Sunday 28 February 2010

An anniversary to remember

15st 4lb, zero units. Our first wedding anniversary – the Paper Anniversary, by all accounts, which was curiously appropriate since I must have got through at least a roll of the stuff in the course of the day. Though, to be fair, today was not as bad as yesterday, all of which I spent prostrate on the sofa, racked with stomach pains between my frequent dashes to the lavatory. Too much information? Sorry. There isn’t much else to say of the last few days. I drove to Wakefield on Friday morning to meet a client who is ordinarily based in the North East. Curiously, when I got there, he did not seem to know why the hell we were meeting in Wakefield either. Still, having got there I reckoned that I was approximately halfway to our Northumberland home and might as well carry on to it, with a view to writing the annual report that my client now required to a pretty tight deadline. Reasoning to myself that there were fewer distractions in Northumberland, a much reduced chance of having my sleep disturbed, and a fuller library of relevant documents to hand. Plus, crucially, a flat desk.

Now, you might think that flatness is pretty much a sine qua non in a desk, but the Victorians thought otherwise. They loved a writing slope. And years ago I fell in love with this beautiful, multi-drawered, sloping pine desk that had once held pride of place in a Northumberland stationmaster’s office. It was quite cheap, too, though it did not take me long to work out that this was because it was no f***ing use. My desktop computer screen could only be balanced where it was too far away for comfortable viewing, and always looked as though it was teetering on the brink of crashing to destruction, while any papers placed by my keyboard invariably slid to the floor. Unless one placed a heavy paperweight on top of them, in which case that slid to the floor as well. Even so, its looks meant that I could not bear to part with it – ah, how often I have made that mistake in other contexts! So I shunted it into a conservatory and bought a big, flat, ugly pine desk for my study instead.

Spool forward a couple of decades and I had these two big desks in my house in Northumberland and none in Cheshire, so I foolishly included the sloping one in the pantechnicon load of stuff I had moved to the new marital home last October. Years of exposure to the sunshine in my conservatory had not done the antique railway desk any favours, and I felt that it deserved a better home. This also did not seem entirely deranged as, since I had last tried to use it, I had moved on from desktop computers and now always use a laptop. Which, as I correctly calculated, sits quite comfortably on the sloping surface. I can sit there and tap away happily for hours, churning out stuff like this. But it is still bloody hopeless if trying to produce something like an annual report, where one wants notes, press releases and other reference documents spread all around. Not sliding instantaneously onto the floor in a heap. Something which happens all the more readily now that I have made the biggest mistake of all and actually polished the bloody thing. Placing a book on it now is like watching a little old lady inadvertently setting foot on a children’s slide. Except that the book does not scream “Eeeeeeeeeeeeeeeeeh yer bugger!” as little old ladies nearly always do, at any rate in the North East.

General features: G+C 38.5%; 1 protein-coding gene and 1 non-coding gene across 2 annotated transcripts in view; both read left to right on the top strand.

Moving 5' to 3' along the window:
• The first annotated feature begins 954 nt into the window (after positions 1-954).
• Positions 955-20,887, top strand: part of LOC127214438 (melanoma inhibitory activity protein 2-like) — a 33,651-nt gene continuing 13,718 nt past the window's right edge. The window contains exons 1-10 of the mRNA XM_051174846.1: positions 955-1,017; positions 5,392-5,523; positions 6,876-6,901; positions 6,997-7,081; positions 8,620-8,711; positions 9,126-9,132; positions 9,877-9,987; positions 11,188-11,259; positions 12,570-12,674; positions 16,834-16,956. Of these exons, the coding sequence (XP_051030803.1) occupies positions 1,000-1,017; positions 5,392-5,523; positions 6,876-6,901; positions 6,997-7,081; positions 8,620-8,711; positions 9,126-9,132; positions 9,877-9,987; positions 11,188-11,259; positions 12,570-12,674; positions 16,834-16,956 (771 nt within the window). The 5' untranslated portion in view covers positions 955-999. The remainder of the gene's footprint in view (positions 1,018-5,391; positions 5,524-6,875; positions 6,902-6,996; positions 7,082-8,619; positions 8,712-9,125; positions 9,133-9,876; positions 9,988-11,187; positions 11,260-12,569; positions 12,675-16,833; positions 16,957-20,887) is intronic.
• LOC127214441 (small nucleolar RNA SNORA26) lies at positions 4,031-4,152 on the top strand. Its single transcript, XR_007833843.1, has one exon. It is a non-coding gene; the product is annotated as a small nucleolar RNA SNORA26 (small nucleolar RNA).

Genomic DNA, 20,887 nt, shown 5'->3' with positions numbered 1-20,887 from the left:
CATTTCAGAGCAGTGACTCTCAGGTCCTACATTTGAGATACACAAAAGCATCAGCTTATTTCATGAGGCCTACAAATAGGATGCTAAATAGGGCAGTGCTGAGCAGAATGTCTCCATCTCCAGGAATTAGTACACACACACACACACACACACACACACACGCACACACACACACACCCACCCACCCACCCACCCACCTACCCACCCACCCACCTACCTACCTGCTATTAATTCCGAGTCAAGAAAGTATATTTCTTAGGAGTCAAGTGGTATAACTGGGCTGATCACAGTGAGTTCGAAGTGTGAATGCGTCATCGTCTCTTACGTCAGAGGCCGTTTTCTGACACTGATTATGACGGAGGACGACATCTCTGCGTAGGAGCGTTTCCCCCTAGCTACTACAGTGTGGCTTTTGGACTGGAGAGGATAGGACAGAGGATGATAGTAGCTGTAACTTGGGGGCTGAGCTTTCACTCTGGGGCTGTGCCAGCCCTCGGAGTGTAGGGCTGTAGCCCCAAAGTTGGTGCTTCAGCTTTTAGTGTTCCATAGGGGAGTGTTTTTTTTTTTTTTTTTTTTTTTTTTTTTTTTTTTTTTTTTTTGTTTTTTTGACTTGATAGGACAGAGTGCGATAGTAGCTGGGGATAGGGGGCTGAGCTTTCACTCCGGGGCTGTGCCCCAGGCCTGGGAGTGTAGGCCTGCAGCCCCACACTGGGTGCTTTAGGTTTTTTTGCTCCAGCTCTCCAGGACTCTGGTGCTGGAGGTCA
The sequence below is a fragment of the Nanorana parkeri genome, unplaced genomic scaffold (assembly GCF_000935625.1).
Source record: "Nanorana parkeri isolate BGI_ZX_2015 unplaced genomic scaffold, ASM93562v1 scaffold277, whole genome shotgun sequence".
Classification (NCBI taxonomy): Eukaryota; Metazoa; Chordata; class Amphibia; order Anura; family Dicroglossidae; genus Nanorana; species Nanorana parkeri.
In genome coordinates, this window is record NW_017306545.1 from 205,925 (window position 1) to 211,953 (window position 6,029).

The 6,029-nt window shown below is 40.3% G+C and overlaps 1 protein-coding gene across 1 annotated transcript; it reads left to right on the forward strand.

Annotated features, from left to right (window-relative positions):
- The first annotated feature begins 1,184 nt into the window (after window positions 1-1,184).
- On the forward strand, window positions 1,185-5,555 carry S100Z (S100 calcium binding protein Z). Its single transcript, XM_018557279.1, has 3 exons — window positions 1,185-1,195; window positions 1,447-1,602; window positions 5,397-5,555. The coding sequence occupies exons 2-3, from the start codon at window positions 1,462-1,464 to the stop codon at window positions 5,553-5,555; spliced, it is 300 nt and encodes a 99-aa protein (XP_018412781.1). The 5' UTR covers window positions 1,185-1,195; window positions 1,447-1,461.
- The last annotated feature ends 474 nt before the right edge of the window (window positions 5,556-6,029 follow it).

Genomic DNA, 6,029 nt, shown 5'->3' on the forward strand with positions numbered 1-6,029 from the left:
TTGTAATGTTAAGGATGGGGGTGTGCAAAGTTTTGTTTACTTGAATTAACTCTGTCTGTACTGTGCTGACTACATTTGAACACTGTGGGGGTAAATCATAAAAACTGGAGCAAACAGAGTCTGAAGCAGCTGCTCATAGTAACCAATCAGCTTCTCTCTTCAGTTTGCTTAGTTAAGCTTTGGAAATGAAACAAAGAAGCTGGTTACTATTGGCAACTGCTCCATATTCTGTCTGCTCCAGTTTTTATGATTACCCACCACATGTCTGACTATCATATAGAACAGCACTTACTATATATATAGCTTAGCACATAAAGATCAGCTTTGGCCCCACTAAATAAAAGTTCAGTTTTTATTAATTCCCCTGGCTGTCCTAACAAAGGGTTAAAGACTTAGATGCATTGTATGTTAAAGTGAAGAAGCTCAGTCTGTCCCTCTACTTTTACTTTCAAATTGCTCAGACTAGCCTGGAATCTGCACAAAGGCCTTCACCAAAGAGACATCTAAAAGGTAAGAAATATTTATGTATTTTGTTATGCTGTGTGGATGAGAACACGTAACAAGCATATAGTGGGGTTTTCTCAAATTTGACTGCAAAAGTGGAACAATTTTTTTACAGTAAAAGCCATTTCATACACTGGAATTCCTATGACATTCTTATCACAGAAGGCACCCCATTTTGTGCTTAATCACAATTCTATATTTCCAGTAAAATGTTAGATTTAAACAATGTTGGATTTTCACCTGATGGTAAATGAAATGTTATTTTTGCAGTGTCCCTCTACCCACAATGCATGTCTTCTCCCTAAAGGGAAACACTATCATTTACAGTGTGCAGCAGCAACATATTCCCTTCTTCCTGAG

I realized that I had chosen the wrong desk to relocate even before this, when the removal men said that there was no chance of getting it upstairs. The one I left in Northumberland comes apart, and would have been a breeze to shift. As it happened, they surprised themselves and somehow got it into my study but, in a curious reminder of the plot of Dirk Gently’s Holistic Detective Agency, it was not technically possible for them to have done so. We may therefore be bloody sure that it will not be possible for it to come out again. When we are ready to move out I’ll just have to remember to place some particularly precious items on it in the days beforehand and watch them smash themselves to pieces on the floor. That will make it so much easier to take a chainsaw to the thing.

Anyway, I went for the flat desk and solitude on my wedding anniversary. Which was probably a bit of a bastard trick, on the whole. But the Fates got their own back by sending me this hideous stomach bug so that I could spend the weekend unproductively and in pain, adding to nothing but the profits of the manufacturers of Andrex and the bloke who empties the septic tank.

Memo to self: must do better next year.

Oh, and I should add that Mrs H was most understanding about the whole thing, merely commenting that I had spent the first day of our honeymoon writing a slide presentation for the self-same client, so it was clearly par for the course.

Have I mentioned before that I am married to a saint?

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